Daily Archives: August 28, 1992

Government Lies

From the August 28, 1992 Chicago Reader; reprinted in my collection Placing Movies. — J.R.


*** (A must-see)

Directed by Barbara Trent

Written by David Kasper

Narrated by Elizabeth Montgomery.


*** (A must-see)

Directed by Bill Duke

Written by Henry Bean and Michael Tolkin

With Larry Fishburne, Jeff Goldblum, Victoria Dillard, Charles Martin Smith, Sydney Lassick, Clarence Williams III, Gregory Sierra, and Roger Guenveur Smith.

I wonder how many people under 35 know that one of the most frequent taunts hurled at President Lyndon Baines Johnson during antiwar demonstrations at the height of the Vietnam war was, “Hey, hey, LBJ, how many kids did you kill today?” Johnson did considerably more than any other U.S. president of this century to turn the civil rights movement into law — even going so far as to appropriate the movement’s theme song, “We Shall Overcome,” for a speech to Congress. But because of his behavior regarding nonwhites overseas, especially in Southeast Asia, a considerable part of the youth of the late 60s regarded him as a mass murderer, and told him so on every possible occasion. It seems plausible that Johnson’s decision not to seek reelection in 1968, announced only four days before Martin Luther King was assassinated, had more than a little to do with the repeated sting of that relentless chant.… Read more »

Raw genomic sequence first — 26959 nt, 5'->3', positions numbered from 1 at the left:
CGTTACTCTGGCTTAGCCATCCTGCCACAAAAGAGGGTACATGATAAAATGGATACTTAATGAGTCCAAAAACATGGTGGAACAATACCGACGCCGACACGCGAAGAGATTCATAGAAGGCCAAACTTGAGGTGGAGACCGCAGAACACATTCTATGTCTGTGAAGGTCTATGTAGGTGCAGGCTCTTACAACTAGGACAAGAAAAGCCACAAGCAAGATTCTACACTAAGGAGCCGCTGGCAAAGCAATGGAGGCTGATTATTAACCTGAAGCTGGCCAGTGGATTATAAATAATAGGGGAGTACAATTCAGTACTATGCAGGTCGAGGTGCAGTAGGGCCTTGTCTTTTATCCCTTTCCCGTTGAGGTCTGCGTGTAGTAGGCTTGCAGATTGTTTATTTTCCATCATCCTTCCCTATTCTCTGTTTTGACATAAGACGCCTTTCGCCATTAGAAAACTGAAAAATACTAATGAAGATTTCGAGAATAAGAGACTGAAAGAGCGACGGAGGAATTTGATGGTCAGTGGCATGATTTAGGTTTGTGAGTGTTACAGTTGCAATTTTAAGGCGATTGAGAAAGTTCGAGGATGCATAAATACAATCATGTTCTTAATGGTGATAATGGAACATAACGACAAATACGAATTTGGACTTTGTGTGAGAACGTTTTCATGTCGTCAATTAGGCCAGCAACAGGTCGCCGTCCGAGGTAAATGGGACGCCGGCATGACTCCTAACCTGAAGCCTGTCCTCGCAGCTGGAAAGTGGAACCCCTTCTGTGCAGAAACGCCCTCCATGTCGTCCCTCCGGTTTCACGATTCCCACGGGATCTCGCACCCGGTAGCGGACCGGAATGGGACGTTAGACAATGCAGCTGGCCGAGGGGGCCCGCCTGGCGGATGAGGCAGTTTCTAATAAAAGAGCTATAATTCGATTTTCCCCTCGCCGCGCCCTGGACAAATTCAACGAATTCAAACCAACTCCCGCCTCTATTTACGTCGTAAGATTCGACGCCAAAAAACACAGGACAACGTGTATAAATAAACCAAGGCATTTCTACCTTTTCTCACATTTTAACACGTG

Clint Eastwood directs his first and most accomplished western in years from a rather elaborate script by David Webb Peoples (who cowrote Blade Runner). Like Bird, this movie seems at times to equate dark cinematography with artistry (albeit with stunning use of locations in Canada and California and beautifully composed results), and as with White Hunter, Black Heart, its view of reality depends almost entirely on countercliches, and their implied critique of the machismo of earlier Eastwood movies. Eastwood plays a reformed alcoholic killer, now a widower, father, and failing hog farmer in Kansas, who gets lured into a bounty hunt by a brash kid (Jaimz Woolvett) and persuades an old partner (Morgan Freeman) to join them. Other important characters include two prostitutes (Frances Fisher and Anna Thomson), a gunman-turned-sheriff (Gene Hackman, rather like Karl Malden in One-Eyed Jacks), an English bounty hunter (Richard Harris), and a dime-novel writer (Saul Rubinek) who mythologizes the west. As a moral reconsideration of the role of violence in previous Eastwood films, this is strong and sure, and characters who play against genre expectations give the film a provocative, smoldering aftertaste. The only limitation, really, is that the picture hasn’t much dramatic urgency apart from its revisionist context.… Read more »